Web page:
work. We have got good studies that show you can take a tremendous

number of these people and break this behaviour. And that's what would

seem to me we owe the chronic drug abuser.


In the same recent edition of the Washington Post that published

your very articulate article strongly opposing the legalising of drugs

like marijuana, it was reported in another story, the same edition,

that the US Army is now allowing the use of peyote for religious purposes

provided that none of the native American church soldiers who use

peyote are allowed to handle nuclear weapons. Now, I have.


That piece is very encouraging.


Do you believe peyote using US soldiers should be allowed to use other

weapons like sting missiles or stealth bombers and should they be

allowed to participate in the Olympics and that's a first part?


Now, that's a question I rush to avoid. I don't know what to make

of all this. I mean, to be honest I shouldn't comment on a policy

I haven't studied. On the surface it looks goofy, it got wrapped up,

I am sure, in some very detailed legal issues that are based on Constitutional

principles. We absolutely do not believe that.we are so proud we are

having a drug-free armed forces, we don't want them using psychoactive

substances, we don't want them smoking cigarettes and we don't want

them abusing alcohol. And that's really the only useful [inaudible].


Sorry, I have only got a limited amount of time. I apologise but I

have got to go and make a phone call in a minute.


I am sorry, I have a question that doesn't have anything to do with

drugs but instead with the PNG. I have learned that you have been

discussing with IMF and World Bank regarding PNG and I am just wondering

that the, you know, that a country that was the first..


Where are you from, what's your..


Oh, I am sorry. My name is Mark [Inaudible], I am with the Economic

Daily News Taiwan. Australia was the first country in Pacific Asia

to warn the, you know, Chinese missile exercise in '96 and now it

is the country that first.the country to warn that the PNG's decision

to establish diplomatic relations with Taiwan will bring insecurity

to that area. That [inaudible] a strong protest from Taiwan. I am

just wondering that, can you share some of the discussions with IMF

and the World Bank on PNG's economic situation? And also your relationship

to Taiwan?


Most of our discussion was about the internal situation in Papua New

Guinea. I don't know that I want to get in, at this gathering, into

a detailed discussion of that issue. I made some comments reaffirming

what is a longstanding Australian Government policy in relation to

recognition and the maintenance of a one China policy and also the

reaffirmed, the value we place on our longstanding and very good commercial

relationship with Taiwan.


Are you satisfied, Mr Howard, that President Clinton and his advisers

are sufficiently alert to the dangers of the situation unfolding in

East Timor and what would you like to see them do?


Well, I think it's fair to say that our discussion today we spent

more time, apart probably from the issue of lamb, we spent more time

talking about Indonesia and East Timor than any other issue. And I

know that they are very engaged in what is happening in East Timor.

I offered some views about what I believed was happening in Indonesia

proper. I have expressed my views on that before and the views I have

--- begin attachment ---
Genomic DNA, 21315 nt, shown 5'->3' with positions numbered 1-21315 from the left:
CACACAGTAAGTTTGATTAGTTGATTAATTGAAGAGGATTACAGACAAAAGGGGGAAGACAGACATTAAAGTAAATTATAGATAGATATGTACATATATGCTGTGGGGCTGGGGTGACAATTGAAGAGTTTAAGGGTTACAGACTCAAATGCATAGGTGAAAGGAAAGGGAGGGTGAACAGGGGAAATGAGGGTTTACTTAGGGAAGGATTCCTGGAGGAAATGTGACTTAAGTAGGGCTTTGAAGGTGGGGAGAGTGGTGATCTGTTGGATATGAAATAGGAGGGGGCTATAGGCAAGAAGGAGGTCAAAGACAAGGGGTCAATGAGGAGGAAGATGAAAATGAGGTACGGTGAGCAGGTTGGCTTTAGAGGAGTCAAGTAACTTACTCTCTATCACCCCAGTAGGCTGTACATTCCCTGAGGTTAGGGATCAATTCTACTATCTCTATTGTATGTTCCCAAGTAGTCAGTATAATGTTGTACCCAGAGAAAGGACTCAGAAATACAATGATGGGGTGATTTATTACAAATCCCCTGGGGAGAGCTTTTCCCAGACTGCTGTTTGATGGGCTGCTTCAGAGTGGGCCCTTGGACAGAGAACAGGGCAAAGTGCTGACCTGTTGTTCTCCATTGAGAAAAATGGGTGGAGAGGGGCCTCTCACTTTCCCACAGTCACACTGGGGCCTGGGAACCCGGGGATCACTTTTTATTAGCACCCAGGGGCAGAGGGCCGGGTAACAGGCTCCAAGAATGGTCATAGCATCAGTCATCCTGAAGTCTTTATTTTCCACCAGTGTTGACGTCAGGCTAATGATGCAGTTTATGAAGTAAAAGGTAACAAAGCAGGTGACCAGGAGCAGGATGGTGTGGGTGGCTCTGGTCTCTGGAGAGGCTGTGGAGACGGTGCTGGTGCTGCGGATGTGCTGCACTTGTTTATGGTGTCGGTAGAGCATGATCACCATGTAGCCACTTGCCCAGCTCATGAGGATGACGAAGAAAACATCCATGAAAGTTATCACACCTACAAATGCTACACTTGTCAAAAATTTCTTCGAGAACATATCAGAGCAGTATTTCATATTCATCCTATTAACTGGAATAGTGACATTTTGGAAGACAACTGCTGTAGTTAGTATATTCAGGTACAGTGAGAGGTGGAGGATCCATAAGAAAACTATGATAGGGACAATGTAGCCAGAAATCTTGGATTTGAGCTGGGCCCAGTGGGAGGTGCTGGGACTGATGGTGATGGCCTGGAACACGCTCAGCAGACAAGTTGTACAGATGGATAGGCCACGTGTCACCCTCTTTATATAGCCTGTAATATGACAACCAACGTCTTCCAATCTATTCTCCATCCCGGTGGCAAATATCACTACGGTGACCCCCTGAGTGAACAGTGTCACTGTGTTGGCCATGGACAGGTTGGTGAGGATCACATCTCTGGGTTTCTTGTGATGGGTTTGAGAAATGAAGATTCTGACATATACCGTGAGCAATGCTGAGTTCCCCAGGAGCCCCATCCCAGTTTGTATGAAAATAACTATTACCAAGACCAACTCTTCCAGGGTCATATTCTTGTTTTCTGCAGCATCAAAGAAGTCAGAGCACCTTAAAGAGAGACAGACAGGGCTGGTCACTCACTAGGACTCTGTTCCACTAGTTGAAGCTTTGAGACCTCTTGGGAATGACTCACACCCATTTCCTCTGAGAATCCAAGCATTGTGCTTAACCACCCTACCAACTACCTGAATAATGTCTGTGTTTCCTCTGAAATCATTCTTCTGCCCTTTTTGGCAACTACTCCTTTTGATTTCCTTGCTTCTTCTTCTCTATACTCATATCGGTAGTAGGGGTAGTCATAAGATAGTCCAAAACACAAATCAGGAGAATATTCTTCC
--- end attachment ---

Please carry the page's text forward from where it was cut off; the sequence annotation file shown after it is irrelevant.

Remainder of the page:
expressed publicly on that are consistent with the views that I expressed

privately to the President. And I thought as a result of our discussion

today he and the other senior members of the administration who were

present had a very detailed idea of what I and the Australian Government

thought about what was happening in Indonesia, what needed to be the

response of other countries and what was happening in East Timor.

Both of us were very seized of the need to remind the Indonesian Government

constantly of international attitudes towards their handling of the

situation in East Timor. One more question and then I really do have

to go and take a phone call.


Could I ask General McCaffrey. In Australia quite a lot of money and

effort is already going into drug education and research and other

aspects of trying to counter the drug problem. Do you have any ideas

about what further can be done that might cause some sort of breakthrough

on this front?


Well, of course in November I'd be very keen on learning more about

what the Australians are doing in their existing programmes and their

own thinking. We have an array of approaches we are taking. That is

the heart and soul. The central component of the National Drugs Strategy

is a reduction of drug abuse to include alcohol and nicotine by American

adolescents. So that's a central piece of what we are doing and there

is a series of programmes and education, health and human services

designed to minimise that. And they all begin with parents, homeroom

teachers, coaches, pediatricians. It's community level action. And

we are starting to see a pay-off. We are finally seeing the beginning

of the turning of the curve we believe. We have got to stay at it

for 10 years.


Look, I really must go, I have got to make a phone call.


Just on the lamb.


I am lambed out. We have dealt with lamb at some length. I mean, my

view is well known, it has not changed, it's adamant but I don't know

that I can add anything.


Are you preparing a retaliation against the United States?


Well, what form do you think that should take?


[Inaudible] focussed here on alcohol and tobacco with children. Should

that be something that Australia can..


Well, we do it now. In fact Australia has probably been more successful

than any country in the world in reducing tobacco use. We still have

a long way to go. And it is part of it. I mean, one of the things

I have always found perplexing is that some of the people who are

the staunchest supporters of discouraging people from using tobacco

are amongst those who believe that you go in the other direction in

relation to marijuana and other drugs and I find that puzzling. Anyway,

I really, I must go.


Transcript 11010